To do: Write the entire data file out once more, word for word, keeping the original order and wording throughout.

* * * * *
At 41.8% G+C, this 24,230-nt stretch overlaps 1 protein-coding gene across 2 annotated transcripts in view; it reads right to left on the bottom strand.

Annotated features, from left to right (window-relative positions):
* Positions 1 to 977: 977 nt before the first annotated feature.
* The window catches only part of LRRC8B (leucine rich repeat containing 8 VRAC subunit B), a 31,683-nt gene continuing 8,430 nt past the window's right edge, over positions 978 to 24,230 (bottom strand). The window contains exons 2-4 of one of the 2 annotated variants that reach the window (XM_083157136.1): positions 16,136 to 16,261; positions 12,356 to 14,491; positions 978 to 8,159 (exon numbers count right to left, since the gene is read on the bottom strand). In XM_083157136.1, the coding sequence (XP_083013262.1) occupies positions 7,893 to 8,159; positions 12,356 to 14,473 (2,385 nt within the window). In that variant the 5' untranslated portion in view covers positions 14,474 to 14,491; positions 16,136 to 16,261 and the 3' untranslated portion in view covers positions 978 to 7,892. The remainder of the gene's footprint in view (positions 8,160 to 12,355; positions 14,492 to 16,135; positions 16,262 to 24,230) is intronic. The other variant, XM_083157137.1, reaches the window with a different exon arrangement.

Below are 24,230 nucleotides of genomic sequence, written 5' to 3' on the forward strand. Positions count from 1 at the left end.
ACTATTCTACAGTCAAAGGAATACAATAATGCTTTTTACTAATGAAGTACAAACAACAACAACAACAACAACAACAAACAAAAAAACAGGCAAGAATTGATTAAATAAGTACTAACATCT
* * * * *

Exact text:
At 41.8% G+C, this 24,230-nt stretch overlaps 1 protein-coding gene across 2 annotated transcripts in view; it reads right to left on the bottom strand.

Annotated features, from left to right (window-relative positions):
* Positions 1 to 977: 977 nt before the first annotated feature.
* The window catches only part of LRRC8B (leucine rich repeat containing 8 VRAC subunit B), a 31,683-nt gene continuing 8,430 nt past the window's right edge, over positions 978 to 24,230 (bottom strand). The window contains exons 2-4 of one of the 2 annotated variants that reach the window (XM_083157136.1): positions 16,136 to 16,261; positions 12,356 to 14,491; positions 978 to 8,159 (exon numbers count right to left, since the gene is read on the bottom strand). In XM_083157136.1, the coding sequence (XP_083013262.1) occupies positions 7,893 to 8,159; positions 12,356 to 14,473 (2,385 nt within the window). In that variant the 5' untranslated portion in view covers positions 14,474 to 14,491; positions 16,136 to 16,261 and the 3' untranslated portion in view covers positions 978 to 7,892. The remainder of the gene's footprint in view (positions 8,160 to 12,355; positions 14,492 to 16,135; positions 16,262 to 24,230) is intronic. The other variant, XM_083157137.1, reaches the window with a different exon arrangement.

Below are 24,230 nucleotides of genomic sequence, written 5' to 3' on the forward strand. Positions count from 1 at the left end.
ACTATTCTACAGTCAAAGGAATACAATAATGCTTTTTACTAATGAAGTACAAACAACAACAACAACAACAACAACAAACAAAAAAACAGGCAAGAATTGATTAAATAAGTACTAACATCT